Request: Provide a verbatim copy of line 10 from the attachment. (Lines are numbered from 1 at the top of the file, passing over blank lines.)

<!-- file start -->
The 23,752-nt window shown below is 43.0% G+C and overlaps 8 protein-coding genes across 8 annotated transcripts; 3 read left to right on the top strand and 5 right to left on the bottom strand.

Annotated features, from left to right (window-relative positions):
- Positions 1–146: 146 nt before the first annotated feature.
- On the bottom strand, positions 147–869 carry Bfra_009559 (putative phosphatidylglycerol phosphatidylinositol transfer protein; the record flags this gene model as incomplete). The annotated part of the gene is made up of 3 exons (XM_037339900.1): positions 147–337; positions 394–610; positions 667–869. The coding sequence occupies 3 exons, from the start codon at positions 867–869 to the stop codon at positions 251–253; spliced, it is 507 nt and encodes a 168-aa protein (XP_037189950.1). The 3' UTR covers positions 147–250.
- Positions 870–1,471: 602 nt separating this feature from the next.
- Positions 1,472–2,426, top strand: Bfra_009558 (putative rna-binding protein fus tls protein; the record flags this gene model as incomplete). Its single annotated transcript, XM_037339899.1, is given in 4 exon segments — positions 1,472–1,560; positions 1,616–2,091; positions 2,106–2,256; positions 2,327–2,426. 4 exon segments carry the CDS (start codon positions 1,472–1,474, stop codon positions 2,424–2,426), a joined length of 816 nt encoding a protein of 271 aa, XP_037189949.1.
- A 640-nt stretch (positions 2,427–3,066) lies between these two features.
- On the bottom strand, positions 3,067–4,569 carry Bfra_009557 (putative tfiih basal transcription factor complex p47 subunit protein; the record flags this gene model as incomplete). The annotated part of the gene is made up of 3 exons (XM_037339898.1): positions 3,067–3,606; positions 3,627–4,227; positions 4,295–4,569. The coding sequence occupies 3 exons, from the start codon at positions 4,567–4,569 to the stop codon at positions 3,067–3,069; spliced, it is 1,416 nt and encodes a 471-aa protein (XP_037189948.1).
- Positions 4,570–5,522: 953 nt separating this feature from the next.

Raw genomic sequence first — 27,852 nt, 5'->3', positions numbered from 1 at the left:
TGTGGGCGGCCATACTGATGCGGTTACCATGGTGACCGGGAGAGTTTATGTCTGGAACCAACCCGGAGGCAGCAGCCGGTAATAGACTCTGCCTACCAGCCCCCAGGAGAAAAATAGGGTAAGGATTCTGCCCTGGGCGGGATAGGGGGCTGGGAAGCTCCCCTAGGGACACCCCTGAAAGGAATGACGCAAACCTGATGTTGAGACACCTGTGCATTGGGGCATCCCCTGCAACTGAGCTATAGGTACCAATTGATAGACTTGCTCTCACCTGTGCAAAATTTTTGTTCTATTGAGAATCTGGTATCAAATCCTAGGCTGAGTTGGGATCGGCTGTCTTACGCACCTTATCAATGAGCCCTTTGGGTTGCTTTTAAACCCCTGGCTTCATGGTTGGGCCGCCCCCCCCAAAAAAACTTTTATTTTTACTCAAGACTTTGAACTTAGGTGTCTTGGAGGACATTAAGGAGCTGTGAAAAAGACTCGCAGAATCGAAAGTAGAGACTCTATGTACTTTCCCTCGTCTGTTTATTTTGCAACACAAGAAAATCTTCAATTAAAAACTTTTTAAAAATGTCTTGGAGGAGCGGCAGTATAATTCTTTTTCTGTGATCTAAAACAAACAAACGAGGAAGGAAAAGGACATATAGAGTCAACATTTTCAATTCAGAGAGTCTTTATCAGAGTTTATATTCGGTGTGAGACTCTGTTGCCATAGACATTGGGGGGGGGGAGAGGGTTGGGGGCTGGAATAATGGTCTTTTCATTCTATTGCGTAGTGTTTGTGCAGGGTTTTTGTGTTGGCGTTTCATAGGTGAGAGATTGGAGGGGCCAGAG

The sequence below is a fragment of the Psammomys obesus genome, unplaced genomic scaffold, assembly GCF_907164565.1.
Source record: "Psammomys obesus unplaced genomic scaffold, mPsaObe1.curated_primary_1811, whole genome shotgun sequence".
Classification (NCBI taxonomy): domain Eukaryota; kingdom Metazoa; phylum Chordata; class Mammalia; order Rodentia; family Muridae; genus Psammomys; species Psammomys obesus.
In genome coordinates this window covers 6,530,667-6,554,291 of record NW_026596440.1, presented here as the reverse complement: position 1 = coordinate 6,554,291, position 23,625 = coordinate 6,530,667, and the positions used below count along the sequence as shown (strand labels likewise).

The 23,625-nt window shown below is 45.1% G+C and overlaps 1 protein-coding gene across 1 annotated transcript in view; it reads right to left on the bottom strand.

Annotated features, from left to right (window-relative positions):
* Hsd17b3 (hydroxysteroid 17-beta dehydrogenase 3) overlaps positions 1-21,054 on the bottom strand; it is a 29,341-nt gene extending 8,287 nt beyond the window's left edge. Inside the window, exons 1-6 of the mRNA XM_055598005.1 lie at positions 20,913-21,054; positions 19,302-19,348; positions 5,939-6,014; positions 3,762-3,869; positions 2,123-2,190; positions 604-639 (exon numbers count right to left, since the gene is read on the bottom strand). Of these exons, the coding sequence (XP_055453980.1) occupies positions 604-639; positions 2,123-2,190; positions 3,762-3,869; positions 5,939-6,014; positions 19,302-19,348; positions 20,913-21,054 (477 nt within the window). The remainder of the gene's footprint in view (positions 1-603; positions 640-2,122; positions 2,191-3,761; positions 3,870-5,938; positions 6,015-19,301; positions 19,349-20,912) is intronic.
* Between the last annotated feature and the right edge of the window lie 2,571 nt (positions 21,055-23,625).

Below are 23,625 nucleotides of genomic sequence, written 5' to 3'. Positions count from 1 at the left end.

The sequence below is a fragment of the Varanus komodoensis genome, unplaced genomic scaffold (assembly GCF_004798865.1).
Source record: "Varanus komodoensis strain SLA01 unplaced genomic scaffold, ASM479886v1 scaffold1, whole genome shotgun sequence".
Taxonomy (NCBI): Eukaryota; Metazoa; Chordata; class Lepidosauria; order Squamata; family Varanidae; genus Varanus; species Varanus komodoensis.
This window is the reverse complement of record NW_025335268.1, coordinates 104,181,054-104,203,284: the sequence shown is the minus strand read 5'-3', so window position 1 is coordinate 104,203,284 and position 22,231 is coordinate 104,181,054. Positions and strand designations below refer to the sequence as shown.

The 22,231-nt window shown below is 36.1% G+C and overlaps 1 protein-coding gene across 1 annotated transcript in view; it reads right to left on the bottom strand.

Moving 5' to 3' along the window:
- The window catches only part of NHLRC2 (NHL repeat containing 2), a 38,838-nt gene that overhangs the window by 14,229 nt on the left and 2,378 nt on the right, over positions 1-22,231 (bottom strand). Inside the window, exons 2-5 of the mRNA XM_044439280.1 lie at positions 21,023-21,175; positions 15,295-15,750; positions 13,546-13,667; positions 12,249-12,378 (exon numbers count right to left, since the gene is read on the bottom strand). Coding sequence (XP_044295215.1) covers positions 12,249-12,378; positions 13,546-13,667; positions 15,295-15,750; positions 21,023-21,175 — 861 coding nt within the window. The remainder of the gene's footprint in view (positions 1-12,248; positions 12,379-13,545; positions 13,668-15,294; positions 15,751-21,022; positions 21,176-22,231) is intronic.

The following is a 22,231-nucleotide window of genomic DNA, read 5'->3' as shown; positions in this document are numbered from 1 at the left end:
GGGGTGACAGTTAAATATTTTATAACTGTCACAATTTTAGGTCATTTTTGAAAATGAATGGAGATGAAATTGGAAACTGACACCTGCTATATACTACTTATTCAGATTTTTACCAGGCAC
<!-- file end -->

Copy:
Raw genomic sequence first — 27,852 nt, 5'->3', positions numbered from 1 at the left: